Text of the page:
The wonderful artwork for the spirits and their spirit cards is all here and while it’s a shame that the opportunity to inject some character specific animations for the spirits given their interesting elemental theme, they still make for great player characters.
Options for players are made clear throughout their turns thanks to highlighting of valid moves and while no explanation is given as to why a move cannot be made it’s enough to highlight where it can be made instead. Iconography is clear throughout the game and cards and text is clear and easy to read as well as being expandable should you have any difficulties. Elsewhere I’m a huge fan of the menu system which borrows from the game boards aesthetic to provide an interesting take on a menu which is a nice touch and a welcome break from the simple list you usually find within games. All in all the whole package Handelabra Games have put together is solid, the inclusion of 3D and 2D boards is welcome and just go to show the attention to detail they have when porting games. The minor issues I have with presentation or where I think there are missed opportunities should not detract from what overall is a good looking game.
When it comes to options Spirit Island offers some of what you’d expect while missing some of what you’d want in there. Solo players will be pleased with the volume of options they have when creating a game, 8 differing spirits each with their own unique powers, strengths, weaknesses and ways to win, 4 island set ups as well as added adversary card and 4 scenarios to add depth and challenge to the solo game. Being a cooperative game you are also able to play as multiple spirits on a single device thus allowing local pass and play option or alternatively taking control of multiple spirits as a single player. Setting up a multiplayer is slightly less intuitive as I’d like as you are only able to use one spirit per game board and therefore to add an additional player you first have to add a new game board. Once you know how it’s done it makes perfect sense but the first time I played I spent 5 minutes just swapping out one spirit for another rather than simply adding it.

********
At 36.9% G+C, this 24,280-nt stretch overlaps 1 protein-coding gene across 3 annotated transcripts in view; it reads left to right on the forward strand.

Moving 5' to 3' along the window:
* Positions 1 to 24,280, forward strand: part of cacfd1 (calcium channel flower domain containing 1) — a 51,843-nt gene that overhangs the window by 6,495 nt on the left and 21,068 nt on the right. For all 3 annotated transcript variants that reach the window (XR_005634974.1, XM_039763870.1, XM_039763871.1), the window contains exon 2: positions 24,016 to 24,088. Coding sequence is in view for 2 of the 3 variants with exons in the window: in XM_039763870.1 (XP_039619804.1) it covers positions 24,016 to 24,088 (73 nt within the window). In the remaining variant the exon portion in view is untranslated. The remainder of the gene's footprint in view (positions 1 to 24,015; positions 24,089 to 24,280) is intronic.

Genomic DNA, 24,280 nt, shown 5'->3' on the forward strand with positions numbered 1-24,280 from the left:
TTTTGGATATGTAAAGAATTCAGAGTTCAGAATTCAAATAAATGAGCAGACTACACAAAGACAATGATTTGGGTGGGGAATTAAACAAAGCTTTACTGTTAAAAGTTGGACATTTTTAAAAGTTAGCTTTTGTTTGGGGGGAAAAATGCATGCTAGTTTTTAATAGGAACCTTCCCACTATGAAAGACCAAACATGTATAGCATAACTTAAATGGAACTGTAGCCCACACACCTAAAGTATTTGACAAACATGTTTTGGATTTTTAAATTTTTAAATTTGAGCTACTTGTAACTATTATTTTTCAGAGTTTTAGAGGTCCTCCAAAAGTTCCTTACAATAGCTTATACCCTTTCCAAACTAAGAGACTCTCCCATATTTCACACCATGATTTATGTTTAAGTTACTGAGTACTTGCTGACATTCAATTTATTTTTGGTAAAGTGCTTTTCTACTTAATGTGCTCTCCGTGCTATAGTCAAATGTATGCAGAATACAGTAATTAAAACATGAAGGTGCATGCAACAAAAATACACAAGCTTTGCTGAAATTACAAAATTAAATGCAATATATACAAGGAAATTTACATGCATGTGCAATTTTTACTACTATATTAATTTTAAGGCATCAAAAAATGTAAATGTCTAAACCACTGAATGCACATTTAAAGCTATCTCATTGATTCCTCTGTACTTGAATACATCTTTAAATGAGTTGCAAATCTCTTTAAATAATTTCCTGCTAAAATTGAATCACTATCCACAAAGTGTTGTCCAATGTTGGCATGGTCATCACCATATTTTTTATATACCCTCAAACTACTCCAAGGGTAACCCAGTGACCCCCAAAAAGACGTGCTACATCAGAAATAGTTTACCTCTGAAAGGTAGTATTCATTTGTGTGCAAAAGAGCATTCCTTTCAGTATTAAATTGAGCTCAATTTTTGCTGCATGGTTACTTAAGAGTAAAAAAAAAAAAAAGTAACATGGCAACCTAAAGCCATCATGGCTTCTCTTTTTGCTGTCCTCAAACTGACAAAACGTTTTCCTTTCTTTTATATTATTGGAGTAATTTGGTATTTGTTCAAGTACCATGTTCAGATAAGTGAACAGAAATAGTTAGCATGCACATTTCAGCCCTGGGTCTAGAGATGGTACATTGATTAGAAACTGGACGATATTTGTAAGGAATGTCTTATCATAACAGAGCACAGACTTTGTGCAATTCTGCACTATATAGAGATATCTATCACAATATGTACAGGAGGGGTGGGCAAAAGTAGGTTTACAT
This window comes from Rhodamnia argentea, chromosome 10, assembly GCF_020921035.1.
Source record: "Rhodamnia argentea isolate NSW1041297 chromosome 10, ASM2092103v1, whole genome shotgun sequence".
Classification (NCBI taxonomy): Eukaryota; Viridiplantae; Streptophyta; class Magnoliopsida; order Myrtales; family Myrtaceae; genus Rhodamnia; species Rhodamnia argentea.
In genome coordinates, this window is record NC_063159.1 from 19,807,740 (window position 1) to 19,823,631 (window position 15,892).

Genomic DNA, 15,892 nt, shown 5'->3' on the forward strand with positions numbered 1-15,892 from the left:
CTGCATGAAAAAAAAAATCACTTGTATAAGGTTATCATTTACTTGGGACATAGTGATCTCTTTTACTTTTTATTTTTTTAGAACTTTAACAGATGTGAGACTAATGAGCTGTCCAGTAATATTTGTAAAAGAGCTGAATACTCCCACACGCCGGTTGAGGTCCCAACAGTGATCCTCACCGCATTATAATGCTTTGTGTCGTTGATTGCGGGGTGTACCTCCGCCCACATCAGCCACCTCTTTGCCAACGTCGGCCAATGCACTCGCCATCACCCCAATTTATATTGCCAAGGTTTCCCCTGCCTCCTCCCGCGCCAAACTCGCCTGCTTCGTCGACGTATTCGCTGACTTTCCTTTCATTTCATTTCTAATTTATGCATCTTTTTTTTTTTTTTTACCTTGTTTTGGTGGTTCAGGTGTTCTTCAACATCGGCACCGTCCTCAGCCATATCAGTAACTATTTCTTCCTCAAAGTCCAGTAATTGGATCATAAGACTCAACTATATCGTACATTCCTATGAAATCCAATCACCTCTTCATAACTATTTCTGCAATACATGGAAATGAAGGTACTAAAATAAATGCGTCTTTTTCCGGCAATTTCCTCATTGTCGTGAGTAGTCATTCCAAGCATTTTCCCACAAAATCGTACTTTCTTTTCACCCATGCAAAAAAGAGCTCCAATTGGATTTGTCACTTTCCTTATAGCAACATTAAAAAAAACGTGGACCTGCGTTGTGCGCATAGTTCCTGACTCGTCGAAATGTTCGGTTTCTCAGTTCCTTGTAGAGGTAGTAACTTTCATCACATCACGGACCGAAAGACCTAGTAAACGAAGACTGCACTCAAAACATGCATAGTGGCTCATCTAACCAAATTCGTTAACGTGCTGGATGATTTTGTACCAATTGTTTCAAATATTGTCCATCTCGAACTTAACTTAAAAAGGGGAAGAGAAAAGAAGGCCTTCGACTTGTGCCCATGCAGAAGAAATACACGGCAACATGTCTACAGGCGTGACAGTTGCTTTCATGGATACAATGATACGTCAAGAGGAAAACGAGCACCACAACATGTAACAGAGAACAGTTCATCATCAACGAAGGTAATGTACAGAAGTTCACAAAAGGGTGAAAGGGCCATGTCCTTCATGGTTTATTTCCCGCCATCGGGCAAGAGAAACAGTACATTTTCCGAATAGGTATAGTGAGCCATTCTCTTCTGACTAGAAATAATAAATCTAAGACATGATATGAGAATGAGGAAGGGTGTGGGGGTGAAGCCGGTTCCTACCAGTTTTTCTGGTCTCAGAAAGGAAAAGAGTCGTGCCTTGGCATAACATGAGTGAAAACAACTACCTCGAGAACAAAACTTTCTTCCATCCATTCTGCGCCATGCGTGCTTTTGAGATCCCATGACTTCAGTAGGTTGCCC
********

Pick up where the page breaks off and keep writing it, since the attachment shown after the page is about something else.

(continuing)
Thankfully due to the nature of the game mechanics themselves we don’t have to rely on an AI to provide us with a challenge in the game and as such the single player experience is not blighted by the difficulties a lot of AI have. The enemy is autonomous and is very challenging, it’s a real strength of the game and one that means the single player experience is a fun one .